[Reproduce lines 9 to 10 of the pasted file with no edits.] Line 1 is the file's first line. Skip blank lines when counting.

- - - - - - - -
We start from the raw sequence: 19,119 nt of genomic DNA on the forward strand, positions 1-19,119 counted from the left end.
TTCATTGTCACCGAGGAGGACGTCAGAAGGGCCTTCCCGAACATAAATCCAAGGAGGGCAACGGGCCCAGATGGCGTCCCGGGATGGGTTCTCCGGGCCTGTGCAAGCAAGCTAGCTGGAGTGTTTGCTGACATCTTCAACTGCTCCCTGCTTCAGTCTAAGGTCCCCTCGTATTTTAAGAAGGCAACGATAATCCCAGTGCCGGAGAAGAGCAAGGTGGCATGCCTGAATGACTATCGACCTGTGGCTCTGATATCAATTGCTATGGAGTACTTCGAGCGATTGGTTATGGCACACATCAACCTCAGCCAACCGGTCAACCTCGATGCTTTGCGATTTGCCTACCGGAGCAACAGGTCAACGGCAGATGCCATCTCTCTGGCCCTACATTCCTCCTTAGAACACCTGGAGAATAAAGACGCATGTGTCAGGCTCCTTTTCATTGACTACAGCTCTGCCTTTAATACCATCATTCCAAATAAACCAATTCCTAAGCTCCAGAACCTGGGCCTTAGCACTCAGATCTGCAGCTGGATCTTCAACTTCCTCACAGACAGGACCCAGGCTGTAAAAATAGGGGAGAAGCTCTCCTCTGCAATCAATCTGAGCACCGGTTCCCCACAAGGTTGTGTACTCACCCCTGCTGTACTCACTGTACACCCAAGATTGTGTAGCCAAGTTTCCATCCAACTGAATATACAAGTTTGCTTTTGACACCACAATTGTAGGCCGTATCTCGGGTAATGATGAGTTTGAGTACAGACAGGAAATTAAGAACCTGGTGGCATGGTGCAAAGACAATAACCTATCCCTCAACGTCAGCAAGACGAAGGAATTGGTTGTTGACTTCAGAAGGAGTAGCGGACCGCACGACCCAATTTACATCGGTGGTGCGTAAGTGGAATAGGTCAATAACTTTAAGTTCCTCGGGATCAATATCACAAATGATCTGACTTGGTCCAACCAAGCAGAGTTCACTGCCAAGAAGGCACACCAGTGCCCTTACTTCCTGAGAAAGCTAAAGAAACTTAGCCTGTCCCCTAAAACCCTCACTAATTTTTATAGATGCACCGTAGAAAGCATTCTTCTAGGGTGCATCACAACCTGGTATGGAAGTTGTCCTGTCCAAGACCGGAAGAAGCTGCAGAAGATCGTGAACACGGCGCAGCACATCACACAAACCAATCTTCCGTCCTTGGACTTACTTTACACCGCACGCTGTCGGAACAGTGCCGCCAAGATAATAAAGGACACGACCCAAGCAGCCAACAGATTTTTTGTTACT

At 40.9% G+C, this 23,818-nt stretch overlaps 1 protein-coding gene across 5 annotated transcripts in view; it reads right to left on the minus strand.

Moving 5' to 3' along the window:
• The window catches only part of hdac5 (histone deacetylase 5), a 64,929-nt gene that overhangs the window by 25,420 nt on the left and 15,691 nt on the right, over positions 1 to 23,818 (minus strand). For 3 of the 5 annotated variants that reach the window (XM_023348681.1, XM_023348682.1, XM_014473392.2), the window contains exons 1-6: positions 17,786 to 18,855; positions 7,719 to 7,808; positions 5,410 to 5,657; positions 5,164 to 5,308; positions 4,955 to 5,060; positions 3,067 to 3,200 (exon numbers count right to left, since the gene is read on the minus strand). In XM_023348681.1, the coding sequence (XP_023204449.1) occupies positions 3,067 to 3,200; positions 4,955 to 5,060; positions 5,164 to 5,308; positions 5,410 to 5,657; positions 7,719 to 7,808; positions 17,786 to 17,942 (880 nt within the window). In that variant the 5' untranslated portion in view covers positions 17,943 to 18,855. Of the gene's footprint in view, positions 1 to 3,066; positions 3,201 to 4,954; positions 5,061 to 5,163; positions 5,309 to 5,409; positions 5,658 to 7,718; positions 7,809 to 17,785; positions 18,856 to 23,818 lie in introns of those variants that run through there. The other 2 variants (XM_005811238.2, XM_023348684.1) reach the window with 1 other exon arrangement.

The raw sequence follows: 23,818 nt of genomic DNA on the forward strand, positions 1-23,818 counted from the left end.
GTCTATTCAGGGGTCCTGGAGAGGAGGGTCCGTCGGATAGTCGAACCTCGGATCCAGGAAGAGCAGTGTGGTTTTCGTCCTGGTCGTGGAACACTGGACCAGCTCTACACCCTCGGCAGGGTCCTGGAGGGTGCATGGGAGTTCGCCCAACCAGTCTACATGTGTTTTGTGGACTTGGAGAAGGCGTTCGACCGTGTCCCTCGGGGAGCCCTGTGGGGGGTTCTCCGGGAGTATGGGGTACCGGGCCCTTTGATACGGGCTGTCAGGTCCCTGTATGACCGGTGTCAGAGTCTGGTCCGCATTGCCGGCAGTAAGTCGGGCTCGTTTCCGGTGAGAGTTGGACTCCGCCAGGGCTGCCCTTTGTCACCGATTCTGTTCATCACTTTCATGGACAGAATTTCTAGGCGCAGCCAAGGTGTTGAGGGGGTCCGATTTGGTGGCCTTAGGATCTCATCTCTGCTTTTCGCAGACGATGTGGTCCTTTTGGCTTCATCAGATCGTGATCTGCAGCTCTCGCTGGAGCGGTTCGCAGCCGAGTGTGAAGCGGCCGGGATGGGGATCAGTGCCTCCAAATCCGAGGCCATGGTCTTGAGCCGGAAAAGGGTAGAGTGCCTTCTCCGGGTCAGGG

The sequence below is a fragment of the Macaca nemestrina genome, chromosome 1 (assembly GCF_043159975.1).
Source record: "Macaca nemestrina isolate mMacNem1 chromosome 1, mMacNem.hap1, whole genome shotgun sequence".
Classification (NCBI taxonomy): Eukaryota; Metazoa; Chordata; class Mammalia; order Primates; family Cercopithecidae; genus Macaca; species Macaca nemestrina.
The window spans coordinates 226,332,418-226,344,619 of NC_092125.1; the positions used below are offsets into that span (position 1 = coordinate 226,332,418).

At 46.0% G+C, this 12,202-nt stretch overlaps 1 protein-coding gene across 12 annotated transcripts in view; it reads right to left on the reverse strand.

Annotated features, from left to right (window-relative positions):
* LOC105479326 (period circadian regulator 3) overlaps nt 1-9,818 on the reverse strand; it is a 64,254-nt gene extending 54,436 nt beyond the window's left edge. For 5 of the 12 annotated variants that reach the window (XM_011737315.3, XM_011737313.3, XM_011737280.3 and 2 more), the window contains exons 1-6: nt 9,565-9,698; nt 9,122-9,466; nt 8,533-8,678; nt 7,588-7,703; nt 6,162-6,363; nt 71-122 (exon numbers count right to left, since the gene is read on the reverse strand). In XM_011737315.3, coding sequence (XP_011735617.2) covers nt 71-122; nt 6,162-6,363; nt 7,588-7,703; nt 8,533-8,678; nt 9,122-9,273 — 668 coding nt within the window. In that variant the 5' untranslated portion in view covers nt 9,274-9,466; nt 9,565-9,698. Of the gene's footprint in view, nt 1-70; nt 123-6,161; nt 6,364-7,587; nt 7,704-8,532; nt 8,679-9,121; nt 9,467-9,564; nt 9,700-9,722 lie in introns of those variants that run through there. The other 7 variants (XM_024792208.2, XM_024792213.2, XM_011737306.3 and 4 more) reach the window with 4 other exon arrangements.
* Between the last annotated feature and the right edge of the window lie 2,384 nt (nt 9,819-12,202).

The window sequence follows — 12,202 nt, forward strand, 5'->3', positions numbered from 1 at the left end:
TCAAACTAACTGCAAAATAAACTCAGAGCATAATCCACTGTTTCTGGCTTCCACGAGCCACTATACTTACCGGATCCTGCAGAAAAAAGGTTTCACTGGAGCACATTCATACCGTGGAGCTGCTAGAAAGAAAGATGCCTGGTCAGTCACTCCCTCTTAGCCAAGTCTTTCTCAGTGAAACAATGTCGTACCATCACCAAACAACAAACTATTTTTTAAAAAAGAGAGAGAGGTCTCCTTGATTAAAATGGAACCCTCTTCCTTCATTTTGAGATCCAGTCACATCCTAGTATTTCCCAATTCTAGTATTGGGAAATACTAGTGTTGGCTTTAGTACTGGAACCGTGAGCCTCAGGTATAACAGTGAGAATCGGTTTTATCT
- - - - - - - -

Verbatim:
Source record: "Macaca nemestrina isolate mMacNem1 chromosome 1, mMacNem.hap1, whole genome shotgun sequence".
Classification (NCBI taxonomy): Eukaryota; Metazoa; Chordata; class Mammalia; order Primates; family Cercopithecidae; genus Macaca; species Macaca nemestrina.